I think that Nick makes some good points about trying to find out why such changes happened. I know it's not always easy but it might have helped to get some comments about this from the networks and cable channels----if there was time and their research people could be contacted. Also, it would be important to see what changes, if any, occurred in total TV usage and comparable data for other demos. For example, did viewing by people over 50 also decline? What about men versus women? What were the effects of unusual competitive fare? etc., etc. I should also point out that the differences indicated in the report, when compared to last year's data , are, in most cases, quite small. The four broadcast networks collectively dropped 4% to 5.192 million adult 18-49 viewers per minute. Fine! But last July's tally was 5.398 million for the same four networks, which is only a few hundred thousand higher. It can be argued that these projections reflect the aggregate audience tonnage attained by each broadcast network and cable channel across a month, which certainly increases their theoretical statistical "stability". However, a more valid analysis would have tracked the ups and downs over a series of many months and seasons to see if July 2014's "bad news" really reflected a long term trend or just another dip one gets from time to time due to research issues or other factors.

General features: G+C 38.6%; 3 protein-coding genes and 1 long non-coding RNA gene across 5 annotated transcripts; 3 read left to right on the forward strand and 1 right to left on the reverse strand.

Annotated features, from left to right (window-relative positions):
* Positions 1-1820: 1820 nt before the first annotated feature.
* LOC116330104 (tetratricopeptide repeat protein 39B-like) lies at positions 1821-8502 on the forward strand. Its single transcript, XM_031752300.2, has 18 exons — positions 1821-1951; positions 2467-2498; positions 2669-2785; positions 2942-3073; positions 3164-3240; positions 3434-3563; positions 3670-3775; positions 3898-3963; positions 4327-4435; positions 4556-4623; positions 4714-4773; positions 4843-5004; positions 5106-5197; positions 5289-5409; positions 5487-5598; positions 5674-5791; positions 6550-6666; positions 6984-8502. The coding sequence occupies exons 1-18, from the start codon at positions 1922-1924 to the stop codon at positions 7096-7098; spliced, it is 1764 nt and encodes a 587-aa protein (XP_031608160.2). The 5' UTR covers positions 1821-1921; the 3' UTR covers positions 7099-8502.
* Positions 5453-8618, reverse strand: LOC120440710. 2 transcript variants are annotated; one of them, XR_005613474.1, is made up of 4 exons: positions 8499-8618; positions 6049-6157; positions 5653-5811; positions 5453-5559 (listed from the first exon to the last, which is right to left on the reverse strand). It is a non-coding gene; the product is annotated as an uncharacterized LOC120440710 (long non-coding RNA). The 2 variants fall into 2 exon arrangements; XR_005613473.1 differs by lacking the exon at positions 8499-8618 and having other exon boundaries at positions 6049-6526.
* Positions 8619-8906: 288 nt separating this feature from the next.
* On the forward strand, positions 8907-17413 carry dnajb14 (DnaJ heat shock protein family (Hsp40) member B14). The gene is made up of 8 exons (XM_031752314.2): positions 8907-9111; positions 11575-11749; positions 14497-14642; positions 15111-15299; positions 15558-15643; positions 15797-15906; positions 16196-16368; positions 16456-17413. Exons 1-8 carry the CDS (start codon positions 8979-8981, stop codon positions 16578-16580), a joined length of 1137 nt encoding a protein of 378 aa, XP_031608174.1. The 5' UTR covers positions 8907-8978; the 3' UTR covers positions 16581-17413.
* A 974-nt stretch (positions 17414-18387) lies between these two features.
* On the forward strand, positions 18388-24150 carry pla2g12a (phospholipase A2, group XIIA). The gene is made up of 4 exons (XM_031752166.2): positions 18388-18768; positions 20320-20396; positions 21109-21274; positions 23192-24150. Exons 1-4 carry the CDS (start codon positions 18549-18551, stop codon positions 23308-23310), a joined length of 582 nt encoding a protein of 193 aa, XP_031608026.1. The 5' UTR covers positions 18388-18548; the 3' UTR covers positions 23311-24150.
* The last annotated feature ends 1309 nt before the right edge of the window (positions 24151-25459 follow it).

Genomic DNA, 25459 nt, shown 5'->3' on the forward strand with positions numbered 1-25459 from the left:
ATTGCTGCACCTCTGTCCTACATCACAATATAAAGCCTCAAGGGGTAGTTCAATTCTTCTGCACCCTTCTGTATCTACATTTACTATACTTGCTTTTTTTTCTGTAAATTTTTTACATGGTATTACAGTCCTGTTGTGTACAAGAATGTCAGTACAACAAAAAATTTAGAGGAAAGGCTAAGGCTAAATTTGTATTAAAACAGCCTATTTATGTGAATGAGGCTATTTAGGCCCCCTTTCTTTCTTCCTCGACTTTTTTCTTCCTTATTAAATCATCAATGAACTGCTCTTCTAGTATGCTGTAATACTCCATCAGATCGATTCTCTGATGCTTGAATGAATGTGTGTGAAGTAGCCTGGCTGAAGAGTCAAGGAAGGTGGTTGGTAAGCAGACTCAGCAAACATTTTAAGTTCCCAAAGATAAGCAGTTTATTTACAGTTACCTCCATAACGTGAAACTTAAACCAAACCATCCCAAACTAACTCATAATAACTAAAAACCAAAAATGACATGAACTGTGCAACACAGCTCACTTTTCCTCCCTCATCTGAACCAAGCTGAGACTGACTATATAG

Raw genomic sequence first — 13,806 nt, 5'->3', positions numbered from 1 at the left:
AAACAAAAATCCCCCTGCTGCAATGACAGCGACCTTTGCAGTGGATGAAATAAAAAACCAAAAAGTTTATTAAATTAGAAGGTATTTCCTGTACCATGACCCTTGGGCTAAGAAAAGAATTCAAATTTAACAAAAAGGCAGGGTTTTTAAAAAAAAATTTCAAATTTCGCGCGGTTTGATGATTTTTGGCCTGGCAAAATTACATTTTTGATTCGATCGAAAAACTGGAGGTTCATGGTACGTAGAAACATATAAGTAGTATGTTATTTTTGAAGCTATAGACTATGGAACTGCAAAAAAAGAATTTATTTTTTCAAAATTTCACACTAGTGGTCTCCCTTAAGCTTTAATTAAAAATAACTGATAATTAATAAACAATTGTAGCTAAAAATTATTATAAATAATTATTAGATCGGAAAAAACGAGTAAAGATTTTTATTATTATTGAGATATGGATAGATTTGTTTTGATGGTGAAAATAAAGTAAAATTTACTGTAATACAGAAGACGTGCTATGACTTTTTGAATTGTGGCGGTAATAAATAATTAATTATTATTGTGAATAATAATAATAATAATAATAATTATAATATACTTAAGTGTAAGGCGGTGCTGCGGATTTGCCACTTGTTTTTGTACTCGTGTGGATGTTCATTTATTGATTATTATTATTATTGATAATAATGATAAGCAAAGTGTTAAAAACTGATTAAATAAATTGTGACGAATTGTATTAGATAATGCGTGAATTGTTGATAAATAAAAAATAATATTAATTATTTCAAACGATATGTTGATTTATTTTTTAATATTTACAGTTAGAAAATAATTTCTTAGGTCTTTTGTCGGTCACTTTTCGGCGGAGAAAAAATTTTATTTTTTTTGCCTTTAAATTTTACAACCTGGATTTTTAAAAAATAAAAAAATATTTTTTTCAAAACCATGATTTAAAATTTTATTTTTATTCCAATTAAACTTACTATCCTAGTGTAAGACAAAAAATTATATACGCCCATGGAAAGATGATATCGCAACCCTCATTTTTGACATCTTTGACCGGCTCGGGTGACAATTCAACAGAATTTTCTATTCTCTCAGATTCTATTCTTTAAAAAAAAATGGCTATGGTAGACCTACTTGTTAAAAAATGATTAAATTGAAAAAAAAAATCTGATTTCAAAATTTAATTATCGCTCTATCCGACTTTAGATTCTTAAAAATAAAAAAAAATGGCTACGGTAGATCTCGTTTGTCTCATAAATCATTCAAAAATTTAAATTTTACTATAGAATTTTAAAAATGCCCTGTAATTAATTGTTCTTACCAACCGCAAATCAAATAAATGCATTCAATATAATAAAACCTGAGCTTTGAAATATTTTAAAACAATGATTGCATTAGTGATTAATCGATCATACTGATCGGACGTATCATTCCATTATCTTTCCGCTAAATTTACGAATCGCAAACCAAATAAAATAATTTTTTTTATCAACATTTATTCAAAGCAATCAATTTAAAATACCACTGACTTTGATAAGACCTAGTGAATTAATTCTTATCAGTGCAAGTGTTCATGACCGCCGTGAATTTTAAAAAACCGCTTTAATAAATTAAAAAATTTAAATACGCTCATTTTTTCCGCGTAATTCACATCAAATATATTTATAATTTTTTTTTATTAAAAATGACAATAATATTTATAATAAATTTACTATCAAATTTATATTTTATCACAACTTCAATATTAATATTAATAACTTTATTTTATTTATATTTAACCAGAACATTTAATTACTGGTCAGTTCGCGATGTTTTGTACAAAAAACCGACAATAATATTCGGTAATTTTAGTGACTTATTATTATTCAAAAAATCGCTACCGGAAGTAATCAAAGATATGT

4. Nicholas Schiavone from Nicholas P. Schiavone, LLC, August 15, 2014 at 9:24 p.m.

    My hat is off to Mr. Papzian for a careful and clarifying illustration of the kind of assessment that best serves the interested and involved parties. I say this, not gratuitously, there is no substitute for the professional and expertise offered by Ed Papazian. Ed and I have not always been on the same side of the fence, but without question, I bow to his expertise and differ only when I feel the ground beneath me is solid. On this matter, he sets the model for the rest of us. Expressed differently from Ed, what I found most peculiar was the obsession with July ratings. As Ed points out without a context like a years worth of data annotated with influential events and methodological adjustments, we are left only with a "gee whiz," "too bad for them" story. In sum, thanks you, Ed, for upholding the standards of clear thinking and careful analysis.
    Warmly, Nick
    Yes ... Onwards and upwards ... better is possible!

Next story loading loading..